Duchess of Rutland says she’s ‘best of friends’ with her estranged husband nine years after his affair with another woman who lived on the The Crown’s Belvoir Castle estate (where BOTH spouses still live)
- Emma Manners married David Manners, the 11th Duke of Rutland, in June 1992
- The couple’s marriage broke down in 2012 after the Duke embarked on an affair
- But the Duchess of Rutland, 57, insisted they are still the ‘very best of friends’
- The couple continued to live on the estate for the sake of their five children
The Duchess of Rutland has opened up about her relationship with her estranged husband the Duke of Rutland, insisting the pair are still the ‘very best of friends’ nine years after their marriage broke down.
Mother-of-five Emma Manners, 57, married David Manners, 61, the 11th Duke of Rutland, in June 1992 after meeting at a dinner party in 1990.
The couple’s marriage broke down in 2012 after the Duke embarked on an affair with a woman who lived on his 15,000-acre estate, Belvoir Castle, in Leicestershire, which is known for featuring in Netflix’s The Crown.
Emma, chief executive of the estate, and David, who are still officially married, both continued to live at the 200-year-old stately home in separate towers. At one point they were both living there with their respective lovers.
Speaking to guest Lady Emma Ingilby of Ripley Castle, in North Yorkshire, on her podcast Duchess today, the Duchess of Rutland said she was sad she and the Duke hadn’t ‘made their journey together’.
Mother-of-five Emma Manners, 57, married David Manners (pictured together in May 2004), 61, the 11th Duke of Rutland, in June 1992 after meeting at a dinner party in 1990. The couple continued living on the estate, which features in The Crown, after their marriage broke down
The Duke and Duchess share five children, including their daughters Lady Alice, Lady Eliza and Lady Violet Manners (pictured with their mother in September 2018)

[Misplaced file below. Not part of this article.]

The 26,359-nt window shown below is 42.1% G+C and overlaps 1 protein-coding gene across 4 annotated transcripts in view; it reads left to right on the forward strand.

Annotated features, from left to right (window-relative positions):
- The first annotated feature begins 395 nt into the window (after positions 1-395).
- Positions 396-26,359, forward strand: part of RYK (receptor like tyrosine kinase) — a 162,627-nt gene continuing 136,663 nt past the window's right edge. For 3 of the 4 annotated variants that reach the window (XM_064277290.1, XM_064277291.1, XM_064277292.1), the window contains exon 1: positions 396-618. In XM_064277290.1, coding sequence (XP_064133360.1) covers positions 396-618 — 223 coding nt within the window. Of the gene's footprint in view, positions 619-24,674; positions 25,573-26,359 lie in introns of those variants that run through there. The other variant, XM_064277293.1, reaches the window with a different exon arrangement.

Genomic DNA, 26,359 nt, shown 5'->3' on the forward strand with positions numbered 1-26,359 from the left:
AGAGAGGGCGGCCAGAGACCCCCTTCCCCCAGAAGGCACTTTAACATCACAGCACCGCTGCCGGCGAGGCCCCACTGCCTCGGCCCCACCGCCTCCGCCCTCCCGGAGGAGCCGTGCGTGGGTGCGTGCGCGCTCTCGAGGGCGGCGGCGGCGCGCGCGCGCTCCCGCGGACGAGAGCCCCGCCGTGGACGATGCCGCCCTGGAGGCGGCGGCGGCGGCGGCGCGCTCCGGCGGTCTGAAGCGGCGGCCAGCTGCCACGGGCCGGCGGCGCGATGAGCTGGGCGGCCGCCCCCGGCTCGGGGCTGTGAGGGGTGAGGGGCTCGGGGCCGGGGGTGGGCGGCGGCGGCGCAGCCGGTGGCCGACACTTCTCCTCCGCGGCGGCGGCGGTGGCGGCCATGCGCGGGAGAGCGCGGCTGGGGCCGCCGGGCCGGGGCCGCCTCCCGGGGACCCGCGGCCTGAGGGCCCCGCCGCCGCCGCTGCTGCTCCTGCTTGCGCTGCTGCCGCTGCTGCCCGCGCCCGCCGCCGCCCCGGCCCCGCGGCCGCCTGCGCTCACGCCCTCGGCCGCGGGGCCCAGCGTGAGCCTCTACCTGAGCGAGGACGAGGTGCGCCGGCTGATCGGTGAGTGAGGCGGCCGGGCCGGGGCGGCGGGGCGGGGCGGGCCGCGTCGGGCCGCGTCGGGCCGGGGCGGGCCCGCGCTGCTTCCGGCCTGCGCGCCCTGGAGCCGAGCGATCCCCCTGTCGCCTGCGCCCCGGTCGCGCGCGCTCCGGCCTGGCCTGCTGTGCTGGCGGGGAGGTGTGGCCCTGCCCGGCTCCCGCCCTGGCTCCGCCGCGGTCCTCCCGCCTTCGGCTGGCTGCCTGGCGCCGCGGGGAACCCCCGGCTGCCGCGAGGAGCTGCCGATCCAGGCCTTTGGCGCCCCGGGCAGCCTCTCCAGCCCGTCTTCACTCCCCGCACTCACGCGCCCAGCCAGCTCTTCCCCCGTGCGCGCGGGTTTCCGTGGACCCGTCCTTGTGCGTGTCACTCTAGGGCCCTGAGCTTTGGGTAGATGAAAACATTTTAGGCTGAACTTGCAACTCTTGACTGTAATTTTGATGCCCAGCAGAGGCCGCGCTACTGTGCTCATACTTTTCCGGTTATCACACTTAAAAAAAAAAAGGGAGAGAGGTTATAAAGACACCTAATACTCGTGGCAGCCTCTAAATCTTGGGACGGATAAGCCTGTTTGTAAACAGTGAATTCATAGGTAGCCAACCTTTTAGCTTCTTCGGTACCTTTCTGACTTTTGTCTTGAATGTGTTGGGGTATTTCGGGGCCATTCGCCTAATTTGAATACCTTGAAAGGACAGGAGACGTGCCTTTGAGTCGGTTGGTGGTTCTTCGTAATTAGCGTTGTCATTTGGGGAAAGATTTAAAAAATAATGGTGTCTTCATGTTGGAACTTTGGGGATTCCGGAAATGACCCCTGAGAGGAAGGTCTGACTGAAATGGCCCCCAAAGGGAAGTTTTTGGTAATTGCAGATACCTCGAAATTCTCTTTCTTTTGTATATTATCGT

Emma said: ‘I am actually officially still married and the duke and I are legally separated, but it of course, always brings that little bit within one that we didn’t just make that journey together.
‘But we are the very best of friends and lucky enough for me, he’s put me in charge of carrying on the mantle, together we run the estate and he’s entrusted me with the job.’
Emma is now in a relationship with her estate manager, Phil Burtt, while David is happily ensconced with Tiggy Maconochie, former agent to the late fashion photographer Helmut Newton, according to the Daily Mail’s Richard Eden.
The duke split from his Brazilian-born lover, Andrea Webb, whom he had had the affair with, two years ago.
Discussing the breakdown of her marriage for the Daily Mail in 2013, Emma said making sure the family stayed together – living in the same place and even sharing meals – hadn’t been easy.
She wrote: ‘When I married David, Marquis of Granby and heir to one of Britain’s most distinguished stately homes, I expected life to be full of challenges. But this, by far, has been my hardest yet.
The marriage broke down when the Duke of Rutland had an affair with Andrea Webb (pictured in 2017). The pair lived on the estate with the Duchess of Rutland